Hair and Makeup:
Who I wanted to win: It was a total toss-up for me.
Who actually won: The Grand Budapest Hotel
Honestly, all three movies could have walked away with this one. GBH was great, but so were Guardians and Foxcatcher. Half of Steve Carrell’s performance in Foxcatcher was that fake nose, and a lot of the work done in Guardians was awesome. To be fair, though, I completely failed to recognize Tilda Swinton in The Grand Budapest Hotel. That speaks volumes.

interstellar_holy_shit_shot.0Music – Original Score:
Who I wanted to win: Interstellar
Who actually won: The Grand Budapest Hotel
What can I say: I’m a sucker for Hans Zimmer. I thought the score for Interstellar was one of the best parts of the movie. It took me on a journey just like the rest of the movie did. I can’t deny that Alexander Desplat did amazing work in GBH, though. And again, I love that movie, so I’m not too bummed out here.

Music – Original Song:
Who I wanted to win: Glory (Selma)
Who actually won: Glory (Selma)
Seriously, was there any doubt about this one? I actually found Selma to be one of the weaker Best Picture contenders this year (Which hurts my soul. I have countless respect for Dr. King), but that song was amazing. Everything is Awesome was quite the ear-worm, though.

GHB_9907 20130130.CR2

Production Design:
Who I wanted to win: The Grand Budapest Hotel
Who actually won: The Grand Budapest Hotel
Essentially, if you have a movie coming out the same year as a Wes Anderson film, just don’t bother trying for this award. You won’t win it.

Short Film – Animated:
Who I wanted to win: Feast
Who actually won: Feast
Another category where I only happened to catch the winning entry. Feast was great. I can’t really compare it to the other short films, though in theory they may not have been as good. All of them looked gorgeously animated from what I saw during the show, though.

Short Film – Live Action:
Who I wanted to win: N/A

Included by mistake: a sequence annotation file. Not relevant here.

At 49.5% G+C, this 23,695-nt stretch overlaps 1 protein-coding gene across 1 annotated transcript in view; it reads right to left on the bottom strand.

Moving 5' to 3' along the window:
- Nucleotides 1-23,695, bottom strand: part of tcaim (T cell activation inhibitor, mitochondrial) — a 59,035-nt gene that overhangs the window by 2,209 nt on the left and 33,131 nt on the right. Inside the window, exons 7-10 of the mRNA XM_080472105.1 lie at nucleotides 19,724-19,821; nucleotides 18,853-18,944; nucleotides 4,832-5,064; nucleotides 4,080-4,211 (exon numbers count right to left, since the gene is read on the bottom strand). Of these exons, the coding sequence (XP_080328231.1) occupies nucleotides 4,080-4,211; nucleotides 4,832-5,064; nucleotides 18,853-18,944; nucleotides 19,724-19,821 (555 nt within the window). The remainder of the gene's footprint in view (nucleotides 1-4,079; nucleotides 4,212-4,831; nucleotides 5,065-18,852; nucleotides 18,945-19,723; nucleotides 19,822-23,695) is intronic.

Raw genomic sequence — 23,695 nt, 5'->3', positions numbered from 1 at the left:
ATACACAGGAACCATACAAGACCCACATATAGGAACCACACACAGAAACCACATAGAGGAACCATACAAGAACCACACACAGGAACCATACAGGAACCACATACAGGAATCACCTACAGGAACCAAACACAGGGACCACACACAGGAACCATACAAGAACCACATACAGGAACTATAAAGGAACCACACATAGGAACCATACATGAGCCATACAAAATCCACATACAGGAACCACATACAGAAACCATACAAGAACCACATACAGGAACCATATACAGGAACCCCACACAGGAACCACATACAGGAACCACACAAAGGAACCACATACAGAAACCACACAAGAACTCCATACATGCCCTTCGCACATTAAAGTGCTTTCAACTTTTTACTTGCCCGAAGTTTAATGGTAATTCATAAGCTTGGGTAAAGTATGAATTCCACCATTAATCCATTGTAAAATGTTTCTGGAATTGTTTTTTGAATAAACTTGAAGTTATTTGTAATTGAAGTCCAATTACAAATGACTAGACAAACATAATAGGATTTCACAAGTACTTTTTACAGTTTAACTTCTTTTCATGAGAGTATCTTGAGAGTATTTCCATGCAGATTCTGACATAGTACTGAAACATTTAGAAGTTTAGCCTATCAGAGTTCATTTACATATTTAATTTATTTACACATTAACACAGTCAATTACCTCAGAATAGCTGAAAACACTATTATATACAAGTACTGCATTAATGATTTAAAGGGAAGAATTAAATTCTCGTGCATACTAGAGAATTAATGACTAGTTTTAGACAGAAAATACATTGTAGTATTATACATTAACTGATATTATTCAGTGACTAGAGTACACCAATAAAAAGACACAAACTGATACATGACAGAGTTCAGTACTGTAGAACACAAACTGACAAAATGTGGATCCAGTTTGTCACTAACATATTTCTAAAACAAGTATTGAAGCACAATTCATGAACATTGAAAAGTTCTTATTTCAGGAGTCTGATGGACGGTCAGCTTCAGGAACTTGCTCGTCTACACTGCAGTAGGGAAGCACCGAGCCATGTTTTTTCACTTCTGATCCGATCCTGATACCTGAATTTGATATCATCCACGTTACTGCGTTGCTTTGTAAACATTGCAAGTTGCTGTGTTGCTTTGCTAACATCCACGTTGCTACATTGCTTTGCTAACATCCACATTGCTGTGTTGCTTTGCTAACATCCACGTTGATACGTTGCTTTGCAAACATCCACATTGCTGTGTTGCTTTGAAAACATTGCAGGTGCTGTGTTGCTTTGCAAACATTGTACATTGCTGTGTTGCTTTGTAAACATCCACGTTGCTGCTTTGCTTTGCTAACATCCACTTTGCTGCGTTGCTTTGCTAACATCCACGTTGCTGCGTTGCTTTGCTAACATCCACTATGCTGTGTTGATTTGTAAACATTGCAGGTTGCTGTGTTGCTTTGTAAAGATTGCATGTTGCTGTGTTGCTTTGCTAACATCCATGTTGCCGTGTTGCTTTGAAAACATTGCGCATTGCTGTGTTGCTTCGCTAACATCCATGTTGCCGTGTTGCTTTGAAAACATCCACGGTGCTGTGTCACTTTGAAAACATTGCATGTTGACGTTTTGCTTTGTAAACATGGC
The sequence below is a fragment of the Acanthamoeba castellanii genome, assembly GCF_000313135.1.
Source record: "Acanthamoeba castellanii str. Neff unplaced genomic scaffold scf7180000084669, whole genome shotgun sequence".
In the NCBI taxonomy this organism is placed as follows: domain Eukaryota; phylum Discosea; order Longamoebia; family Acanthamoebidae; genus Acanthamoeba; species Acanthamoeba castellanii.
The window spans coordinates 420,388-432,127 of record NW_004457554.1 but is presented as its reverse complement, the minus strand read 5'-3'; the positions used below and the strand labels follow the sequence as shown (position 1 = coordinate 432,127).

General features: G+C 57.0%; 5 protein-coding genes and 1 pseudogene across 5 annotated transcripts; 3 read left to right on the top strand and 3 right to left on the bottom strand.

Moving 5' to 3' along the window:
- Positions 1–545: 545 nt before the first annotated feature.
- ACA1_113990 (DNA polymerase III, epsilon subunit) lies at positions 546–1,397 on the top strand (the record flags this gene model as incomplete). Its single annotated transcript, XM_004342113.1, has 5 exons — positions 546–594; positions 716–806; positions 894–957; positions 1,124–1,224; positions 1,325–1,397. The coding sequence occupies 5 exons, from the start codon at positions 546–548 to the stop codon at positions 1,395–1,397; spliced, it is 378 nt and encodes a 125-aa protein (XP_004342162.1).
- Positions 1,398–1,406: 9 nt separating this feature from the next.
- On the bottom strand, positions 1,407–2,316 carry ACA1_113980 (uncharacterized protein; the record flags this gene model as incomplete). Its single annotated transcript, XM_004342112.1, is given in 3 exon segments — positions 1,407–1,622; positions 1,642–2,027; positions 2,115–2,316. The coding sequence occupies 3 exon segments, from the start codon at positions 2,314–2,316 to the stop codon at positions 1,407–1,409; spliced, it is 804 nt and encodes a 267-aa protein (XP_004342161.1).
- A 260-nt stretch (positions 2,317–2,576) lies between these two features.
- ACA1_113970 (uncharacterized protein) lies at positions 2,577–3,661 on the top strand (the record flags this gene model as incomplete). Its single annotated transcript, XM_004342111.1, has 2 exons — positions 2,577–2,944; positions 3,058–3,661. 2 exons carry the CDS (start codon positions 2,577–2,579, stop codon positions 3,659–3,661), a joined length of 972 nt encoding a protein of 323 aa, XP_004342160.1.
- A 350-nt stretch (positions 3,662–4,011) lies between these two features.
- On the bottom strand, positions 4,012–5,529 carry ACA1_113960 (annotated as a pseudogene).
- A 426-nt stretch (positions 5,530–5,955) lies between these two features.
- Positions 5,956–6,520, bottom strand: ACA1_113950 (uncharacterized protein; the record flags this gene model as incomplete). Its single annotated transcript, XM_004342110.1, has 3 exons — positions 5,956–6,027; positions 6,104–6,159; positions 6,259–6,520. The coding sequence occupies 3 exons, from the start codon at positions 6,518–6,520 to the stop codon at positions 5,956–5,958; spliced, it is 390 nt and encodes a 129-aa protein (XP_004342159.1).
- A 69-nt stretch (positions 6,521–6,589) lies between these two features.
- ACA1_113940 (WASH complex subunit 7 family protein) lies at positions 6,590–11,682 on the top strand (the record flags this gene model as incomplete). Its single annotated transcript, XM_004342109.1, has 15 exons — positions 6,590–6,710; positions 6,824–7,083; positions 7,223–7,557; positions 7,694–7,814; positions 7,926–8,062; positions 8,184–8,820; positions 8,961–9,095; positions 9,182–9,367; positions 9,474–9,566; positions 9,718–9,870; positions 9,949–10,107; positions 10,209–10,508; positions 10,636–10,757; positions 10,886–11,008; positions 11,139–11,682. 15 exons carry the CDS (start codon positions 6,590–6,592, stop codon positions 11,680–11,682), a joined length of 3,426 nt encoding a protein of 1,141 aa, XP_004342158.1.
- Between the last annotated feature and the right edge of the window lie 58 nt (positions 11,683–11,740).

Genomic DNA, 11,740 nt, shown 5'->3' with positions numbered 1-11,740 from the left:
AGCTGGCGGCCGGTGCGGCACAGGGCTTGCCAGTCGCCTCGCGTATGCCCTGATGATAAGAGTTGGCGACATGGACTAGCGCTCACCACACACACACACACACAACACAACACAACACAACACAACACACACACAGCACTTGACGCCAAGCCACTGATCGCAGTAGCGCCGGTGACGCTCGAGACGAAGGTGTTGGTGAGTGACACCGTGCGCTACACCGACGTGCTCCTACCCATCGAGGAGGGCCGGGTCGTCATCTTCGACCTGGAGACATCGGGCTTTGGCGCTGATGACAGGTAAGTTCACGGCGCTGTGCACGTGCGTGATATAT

Who actually won: The Phone Call
Taking a pass on this category here. Didn’t see any of them.


Sound Editing:
Who I wanted to win: Um…
Who actually won: American Sniper
I’m not going to lie: I’m the idiot who doesn’t really understand the difference between sound mixing and sound editing. They sound exactly the same. That being said, as I mentioned earlier, I never saw American Sniper. If you want to hear my opinion on sound work, though, let’s just look ahead towards…

Sound Mixing:
Who I wanted to win: Whiplash
Who actually won: Whiplash
This movie lives and dies by its sound. It’s a movie about jazz and drumming, for goodness sake, and it sounds amazing. Every time I listen to that final solo, I melt a little bit. The detail that went into perfecting the sound for this movie must have been insane. I know musicians that saw the movie and found it to be almost a 1:1 ratio in terms of seen hits to music played. That’s pretty rare in film, if you didn’t know. Especially when said film has crazy-ass drum solos.

Visual Effects:
Who I wanted to win: Dawn of the Planet of the Apes
Who actually won: Interstellar
This is another category where I’m not going to raise a fuss for not getting my way. Interstellar is more than worthy of this award. I was just so blown away with the attention to detail in Dawn. I mean, watch the hair of the apes when its raining. That shit is insane. I can’t even imagine the work that took. Also that movie was great, and so it kinda deserved some Oscar attention. But apparently the effects of Interstellar are extremely accurate in portraying various phenomena in space, so what do I know?